Readers familiar with Nicola Barker’s hyper-caffeinated style will be surprised by the almost serene first few chapters of her latest novel. It’s 1984 and we are in Pett Level, Hastings, a marginal location even by Barker’s standards (previous novels have been set in Luton, Ashford, and the Isle of Sheppey), and a well-travelled man named Franklin D. Huff is investigating a series of events that took place there many years earlier.
The events themselves are nebulous. Something about miracles, romantic affairs, and a saintly child deformed by thalidomide. Before Huff can find any answers, though, countryside serenity is replaced by the quirks of Barker’s reckless imagination.
As is usual with Barker’s fiction, the story is a blurb-writer’s nightmare. She prefers a constellation of seemingly banal symbols freighted with meaning — a cryptic number, a coat, a hair-clip — to plot. Above all else, she enjoys spooky, ungraspable forces attached to ludicrous situations. Posting an envelope becomes a supernatural catastrophe; a pilgrimage to Douai Abbey leaves Huff with painfully sealed buttocks; sudden landslips swallow sheds and bungalows.
Characters take turns narrating chapters in the fervid first person — exclamation marks and italicisations are used as blunt instruments to signal their agitation — except for a few interludes that are in a cracked kind of third person from the perspective of a parrot.
Weirder still is a country bumpkin called Clifford Bickerton, who is perhaps the furthest Barker has ever gone in her quest to cajole her audience. He is a dull, sidelined figure who finds himself conscious of his plight as a work of fiction, and begins railing against (what he sees as) the flaws of the novel. ‘The book’ll bomb,’ he remarks (meaning In the Approaches). ‘It’ll be remaindered two days after publication and I’ll be remembered as one of her most unsuccessful characters, ever.’ Later he disparagingly compares Barker to Edna O’Brien, a ‘real writer.’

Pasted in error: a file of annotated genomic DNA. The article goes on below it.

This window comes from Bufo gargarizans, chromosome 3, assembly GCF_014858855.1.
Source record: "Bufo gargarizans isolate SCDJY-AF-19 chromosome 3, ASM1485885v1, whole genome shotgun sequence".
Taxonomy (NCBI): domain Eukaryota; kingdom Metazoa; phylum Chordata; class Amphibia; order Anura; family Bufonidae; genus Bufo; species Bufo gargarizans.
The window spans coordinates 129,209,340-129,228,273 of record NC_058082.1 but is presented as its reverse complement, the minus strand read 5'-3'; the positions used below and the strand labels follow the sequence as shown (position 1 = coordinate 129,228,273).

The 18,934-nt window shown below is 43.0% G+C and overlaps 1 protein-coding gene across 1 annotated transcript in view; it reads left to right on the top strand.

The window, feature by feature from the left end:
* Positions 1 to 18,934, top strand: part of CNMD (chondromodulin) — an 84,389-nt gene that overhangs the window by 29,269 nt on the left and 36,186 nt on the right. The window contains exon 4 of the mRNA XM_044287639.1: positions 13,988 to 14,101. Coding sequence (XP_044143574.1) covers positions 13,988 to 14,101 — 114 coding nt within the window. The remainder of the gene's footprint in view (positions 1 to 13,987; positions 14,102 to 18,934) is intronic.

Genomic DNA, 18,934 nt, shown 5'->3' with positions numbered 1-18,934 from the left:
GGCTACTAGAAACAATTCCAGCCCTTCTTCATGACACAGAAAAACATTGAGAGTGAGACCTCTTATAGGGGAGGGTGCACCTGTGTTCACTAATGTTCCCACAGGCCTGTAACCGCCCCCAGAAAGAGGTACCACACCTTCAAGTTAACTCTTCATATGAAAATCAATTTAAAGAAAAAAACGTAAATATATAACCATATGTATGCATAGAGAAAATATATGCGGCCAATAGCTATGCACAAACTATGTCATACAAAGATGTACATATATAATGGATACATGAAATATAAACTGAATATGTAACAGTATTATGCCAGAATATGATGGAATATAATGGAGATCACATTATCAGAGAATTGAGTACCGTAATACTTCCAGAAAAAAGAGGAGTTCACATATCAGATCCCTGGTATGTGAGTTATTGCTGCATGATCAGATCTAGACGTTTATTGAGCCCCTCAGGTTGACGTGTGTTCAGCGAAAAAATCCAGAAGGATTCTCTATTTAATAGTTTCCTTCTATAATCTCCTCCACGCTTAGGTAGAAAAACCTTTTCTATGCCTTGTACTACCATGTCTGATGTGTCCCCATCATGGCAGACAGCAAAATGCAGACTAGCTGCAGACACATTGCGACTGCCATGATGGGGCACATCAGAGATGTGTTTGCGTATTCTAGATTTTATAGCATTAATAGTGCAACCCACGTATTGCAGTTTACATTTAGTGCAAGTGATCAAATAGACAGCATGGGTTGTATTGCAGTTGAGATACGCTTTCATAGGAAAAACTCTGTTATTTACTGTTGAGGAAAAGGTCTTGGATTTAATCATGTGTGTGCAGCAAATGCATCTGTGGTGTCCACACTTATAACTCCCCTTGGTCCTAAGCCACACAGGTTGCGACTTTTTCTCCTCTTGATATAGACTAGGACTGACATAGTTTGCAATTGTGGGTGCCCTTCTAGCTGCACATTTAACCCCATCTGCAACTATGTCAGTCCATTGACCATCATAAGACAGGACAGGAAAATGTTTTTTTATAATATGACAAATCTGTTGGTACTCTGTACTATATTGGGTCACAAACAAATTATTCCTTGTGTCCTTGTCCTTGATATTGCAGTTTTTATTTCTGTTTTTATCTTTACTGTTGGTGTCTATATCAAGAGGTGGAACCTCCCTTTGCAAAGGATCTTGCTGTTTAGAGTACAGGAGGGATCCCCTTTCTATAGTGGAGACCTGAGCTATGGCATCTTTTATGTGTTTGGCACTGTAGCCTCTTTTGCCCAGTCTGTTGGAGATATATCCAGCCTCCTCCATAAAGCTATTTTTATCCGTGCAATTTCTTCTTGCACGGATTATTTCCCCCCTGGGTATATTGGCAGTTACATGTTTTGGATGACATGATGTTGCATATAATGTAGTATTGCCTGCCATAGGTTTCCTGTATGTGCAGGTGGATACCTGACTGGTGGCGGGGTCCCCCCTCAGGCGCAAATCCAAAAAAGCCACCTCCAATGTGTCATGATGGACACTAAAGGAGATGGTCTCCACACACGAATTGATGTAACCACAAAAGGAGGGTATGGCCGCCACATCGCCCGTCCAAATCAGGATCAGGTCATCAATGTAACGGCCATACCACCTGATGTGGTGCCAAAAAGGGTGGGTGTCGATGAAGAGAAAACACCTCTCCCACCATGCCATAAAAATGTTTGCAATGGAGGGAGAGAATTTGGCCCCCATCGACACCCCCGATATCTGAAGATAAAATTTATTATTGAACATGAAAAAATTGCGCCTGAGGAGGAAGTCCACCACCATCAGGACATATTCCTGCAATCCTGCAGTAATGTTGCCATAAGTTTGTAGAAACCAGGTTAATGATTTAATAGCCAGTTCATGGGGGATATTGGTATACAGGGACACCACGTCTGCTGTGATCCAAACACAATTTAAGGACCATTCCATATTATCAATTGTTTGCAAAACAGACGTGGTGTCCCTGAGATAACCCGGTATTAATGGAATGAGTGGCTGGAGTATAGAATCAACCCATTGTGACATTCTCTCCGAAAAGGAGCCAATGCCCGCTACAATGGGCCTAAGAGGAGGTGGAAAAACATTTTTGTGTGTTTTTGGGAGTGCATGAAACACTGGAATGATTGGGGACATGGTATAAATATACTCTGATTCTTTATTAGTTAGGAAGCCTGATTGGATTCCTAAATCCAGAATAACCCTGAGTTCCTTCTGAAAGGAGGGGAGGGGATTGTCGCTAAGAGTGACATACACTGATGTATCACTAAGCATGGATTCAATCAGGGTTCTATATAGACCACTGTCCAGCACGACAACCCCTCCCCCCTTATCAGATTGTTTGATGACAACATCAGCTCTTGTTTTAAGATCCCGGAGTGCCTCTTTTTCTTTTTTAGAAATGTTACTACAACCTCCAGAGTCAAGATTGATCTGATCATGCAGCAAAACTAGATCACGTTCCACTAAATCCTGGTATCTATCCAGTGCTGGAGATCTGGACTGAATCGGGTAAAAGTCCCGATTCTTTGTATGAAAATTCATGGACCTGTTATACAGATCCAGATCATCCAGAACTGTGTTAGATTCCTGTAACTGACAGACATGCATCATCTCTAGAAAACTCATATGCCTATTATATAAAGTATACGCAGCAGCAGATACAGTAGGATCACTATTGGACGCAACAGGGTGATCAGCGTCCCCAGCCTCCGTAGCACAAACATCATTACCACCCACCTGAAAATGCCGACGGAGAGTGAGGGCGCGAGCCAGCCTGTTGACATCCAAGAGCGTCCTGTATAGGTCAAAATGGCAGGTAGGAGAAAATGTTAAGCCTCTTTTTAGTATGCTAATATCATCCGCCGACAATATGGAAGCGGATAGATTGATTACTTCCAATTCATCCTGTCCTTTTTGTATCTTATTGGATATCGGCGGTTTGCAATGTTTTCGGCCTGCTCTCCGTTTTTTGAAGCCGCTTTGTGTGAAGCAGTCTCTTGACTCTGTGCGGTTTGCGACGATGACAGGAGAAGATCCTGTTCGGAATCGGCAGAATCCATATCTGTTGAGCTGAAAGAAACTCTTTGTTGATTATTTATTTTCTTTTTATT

This kind of trickery can be as annoying as it sounds, just as the non-stop shuffling and re-emphasising of words can get out of hand (‘The envelope was gone. Of course it was. It was gone. The envelope of cash was gone. It was gone.’) Barker is not a very careful writer, and all of her characters seem permanently to have either a grimace or a ‘wry’ smile etched on their faces.
There is, however, a curious energy to In the Approaches that picks up speed as the narrative becomes more preposterous — contrasting with many of Barker’s previous novels, which tend to run out of steam about halfway through. I read it quickly, and I smiled (though never wryly) more than I grimaced, but I’m certain Barker had much more fun writing it. This is her tenth full-length work, and clearly she is wedded to the divisive pungency of her own voice. The consistent lack of compromise is admirable, even if it means no sensible person would want to read any of her novels more than once.